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Early Season Bowhunting for Deer Day 3: Why Listen to Hear Acorns Dropping

Deer eating in the field
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Editor’s Note: Archery seasons are already open in some states and/or soon to open in mid-October in various states. My friend Bob Walker of Livingston, Alabama, has been hunting deer for about 50 years, guided for deer for 30 years and owns the R & J Deer-Processing business (205-652-7280) in Livingston Ala. in the heart of Alabama’s Black Belt. To learn more, visit (https://foodprocessing.cc/) and his Facebook page (https://www.facebook.com/).

A hunter aims with his bowA couple of years ago, on the first day of bow season (October 15th), I went with one of my buddies and his 10-year-old son to help this young boy try and take his first deer with his bow (see Day 1). He had been practice shooting all summer long, and he could shoot accurately out to 30 yards. We went to a summer food plot that had a good stand of clover, because the winter food crops hadn’t been planted yet. We’d been watching deer feed on this clover field throughout most of the summer. A big white oak tree was on the edge of the food plot, and it already had started dropping acorns. Our stands were in a white oak tree that had just begun dropping acorns too. Every deer that we saw out to 100 yards went to the white oak tree to feed on the acorns. Even though we had scouted this field several times prior to the season, theinspecting an acorn white oak tree wasn’t dropping acorns at any of those times.

Remember when you’re hunting and scouting the first week of bow season that when most people scout, they walk and look. Then they walk some more and look some more. But if you’ll watch deer as they walk through the woods, especially during early bow season, the deer will walk a little ways, stop, look and listen. The deer aren’t listening for a hunter or a predator as much as they’re listening to hear acorns dropping. When deer hear those acorns dropping, that’s like hearing the dinner bell ring, and those deer will feed on the tree that’s dropping acorns. So when you’re scouting just prior to or at the first of bow season, don’t walk, and look. Walk, stop, look, and listen to hear acorns hitting the ground.A hunter aims his bow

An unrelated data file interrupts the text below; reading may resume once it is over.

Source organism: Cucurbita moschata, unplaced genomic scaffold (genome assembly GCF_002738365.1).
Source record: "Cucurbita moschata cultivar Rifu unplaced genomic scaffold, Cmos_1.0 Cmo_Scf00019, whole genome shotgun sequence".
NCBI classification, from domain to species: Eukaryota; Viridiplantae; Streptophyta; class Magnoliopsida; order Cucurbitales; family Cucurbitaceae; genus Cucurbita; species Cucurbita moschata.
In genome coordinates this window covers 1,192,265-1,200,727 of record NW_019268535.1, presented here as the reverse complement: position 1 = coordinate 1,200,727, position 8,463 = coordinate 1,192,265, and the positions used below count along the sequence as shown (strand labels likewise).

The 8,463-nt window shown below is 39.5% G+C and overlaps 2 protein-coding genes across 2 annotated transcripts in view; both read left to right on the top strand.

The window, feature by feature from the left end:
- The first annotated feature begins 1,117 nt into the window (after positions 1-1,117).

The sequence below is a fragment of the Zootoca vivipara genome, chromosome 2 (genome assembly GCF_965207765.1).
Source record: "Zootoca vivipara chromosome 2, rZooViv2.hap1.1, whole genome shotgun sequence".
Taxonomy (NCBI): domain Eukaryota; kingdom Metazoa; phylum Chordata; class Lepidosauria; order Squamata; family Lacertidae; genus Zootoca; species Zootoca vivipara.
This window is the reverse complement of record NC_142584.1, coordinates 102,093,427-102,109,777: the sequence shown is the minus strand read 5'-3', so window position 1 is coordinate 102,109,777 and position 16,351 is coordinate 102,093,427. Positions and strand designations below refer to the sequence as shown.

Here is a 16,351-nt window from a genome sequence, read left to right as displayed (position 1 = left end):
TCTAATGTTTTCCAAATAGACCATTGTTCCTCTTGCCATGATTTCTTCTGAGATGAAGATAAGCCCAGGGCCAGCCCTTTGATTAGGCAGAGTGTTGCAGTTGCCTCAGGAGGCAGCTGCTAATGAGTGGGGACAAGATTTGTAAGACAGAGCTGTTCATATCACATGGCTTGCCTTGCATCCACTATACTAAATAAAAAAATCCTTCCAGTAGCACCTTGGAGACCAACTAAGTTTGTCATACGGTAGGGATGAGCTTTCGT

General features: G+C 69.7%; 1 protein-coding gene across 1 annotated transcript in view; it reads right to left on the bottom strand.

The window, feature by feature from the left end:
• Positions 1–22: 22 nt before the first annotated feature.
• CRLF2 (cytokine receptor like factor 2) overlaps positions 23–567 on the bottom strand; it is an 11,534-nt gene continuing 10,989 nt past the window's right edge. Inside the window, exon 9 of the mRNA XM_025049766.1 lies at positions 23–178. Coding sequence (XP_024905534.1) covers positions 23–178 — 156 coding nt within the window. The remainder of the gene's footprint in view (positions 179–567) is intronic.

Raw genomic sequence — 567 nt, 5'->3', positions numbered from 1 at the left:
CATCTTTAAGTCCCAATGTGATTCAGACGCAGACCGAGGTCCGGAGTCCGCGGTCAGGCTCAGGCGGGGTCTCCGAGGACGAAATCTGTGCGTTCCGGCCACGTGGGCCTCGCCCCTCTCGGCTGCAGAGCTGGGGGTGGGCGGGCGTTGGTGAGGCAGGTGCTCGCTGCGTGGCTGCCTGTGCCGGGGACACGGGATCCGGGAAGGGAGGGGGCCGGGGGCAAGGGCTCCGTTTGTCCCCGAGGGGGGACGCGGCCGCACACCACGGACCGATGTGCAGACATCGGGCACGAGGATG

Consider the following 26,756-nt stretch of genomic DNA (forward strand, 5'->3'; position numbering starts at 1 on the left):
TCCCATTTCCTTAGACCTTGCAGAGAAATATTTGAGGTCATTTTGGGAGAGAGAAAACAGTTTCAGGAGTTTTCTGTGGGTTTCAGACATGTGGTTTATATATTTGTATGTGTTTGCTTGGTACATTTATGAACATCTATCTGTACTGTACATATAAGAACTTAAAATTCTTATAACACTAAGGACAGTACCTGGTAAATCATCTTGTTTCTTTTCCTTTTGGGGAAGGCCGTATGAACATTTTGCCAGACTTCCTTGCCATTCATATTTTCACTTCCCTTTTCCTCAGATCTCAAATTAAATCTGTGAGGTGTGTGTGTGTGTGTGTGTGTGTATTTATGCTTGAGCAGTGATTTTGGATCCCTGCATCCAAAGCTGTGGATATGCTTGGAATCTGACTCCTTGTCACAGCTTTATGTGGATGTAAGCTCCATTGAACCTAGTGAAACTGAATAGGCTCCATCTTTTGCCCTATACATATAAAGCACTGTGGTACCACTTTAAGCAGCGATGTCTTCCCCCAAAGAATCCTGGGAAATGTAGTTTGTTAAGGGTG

When my friends and I were going to our bow stand, we approached the green field as quietly as we could. We stopped every now and then to listen, and that’s when we heard the white oak tree on the edge of the green field dropping its acorns. We already had a stand 30-yards from the white oak tree on the edge of the green field. So, we were able to get into that stand very quietly. The edge of the green field had quite a few acorn trees surrounding the green field, and we knew the green field was being utilized by the deer at the first of bow season. We hadn’t been in the stand very long before we saw does coming across the clover field and going toward the white oak tree. Our hunter was a 10-year-old young man who never had taken a deer with his bow. Therefore, does were very much on his hit list. In the area where I hunt, we usually try and take as many does as we can at the first of bow season – to keep our herd in balance and also to reduce our deer herd. Then more food will be available for the bucks and the does in the late season.A handful of acorns

When the first group of does reached the water oak tree, they were very calm. They had no idea that we were there. Although the deer were 30-yards from our stand, we decided that we wanted to wait until a deer was within 25 yards or less before we told our young shooter to take the shot. We were really excited and thought the deer would come within easy bow range of our stand. Then suddenly something in the woods spooked those does, and all the deer cameA feral hog in the fieldrunning under us and ran across the field. When you’re in a stand watching deer, while bowhunting, and suddenly they spook, the first thing that most bowhunters think is, “The deer must have smelled our human odor.” But that’s not necessarily true. Bobcats, coyotes, feral dogs, wild hogs and other predators will spook deer too. In Alabama where I live, one of the most-common predators is feral hogs. Hogs eat acorns just like deer do. Often when you find a tree dropping acorns, hogs as well as the deer will have pinpointed that same tree. Where I live, deer just can’t seem to tolerate hogs. So, although we didn’t see the critter, we did see that there was something in the woods that spooked the deer feeding under the acorn tree.

A couple of archers practice in the field

About 45-minutes later, the deer moved back into the field and went to the white oak tree to feed. When we finally had a doe at 25 yards, our young hunter drew his bow and made a perfect shot on the big doe. Once the doe took the arrow, she ran out 140 yards before she went down. We stayed in our stands for a little while. Finally, we decided to get down out of the tree and go look for the deer. When we found that big doe, we had a really-excited young bowhunter, who had accomplished his dream of taking a deer with a bow.

Cover: Jim Crumley's Secrets for Hunting Deer

To learn more about hunting for deer, check out John E. Phillips’ bowhunting books, available in Kindle and print, “Jim Crumley’s Secrets of Bowhunting Deer” at http://amzn.to/XYTCEY. You may have to copy and paste this links into your browser. (When you click on the books, notice on the left where Amazon says you can read 10% of the books for free). To see more of John’s bowhunting books, visit www.amazon.com/author/johnephillips.

Tomorrow: Why Women & Children Should Bowhunt Deer

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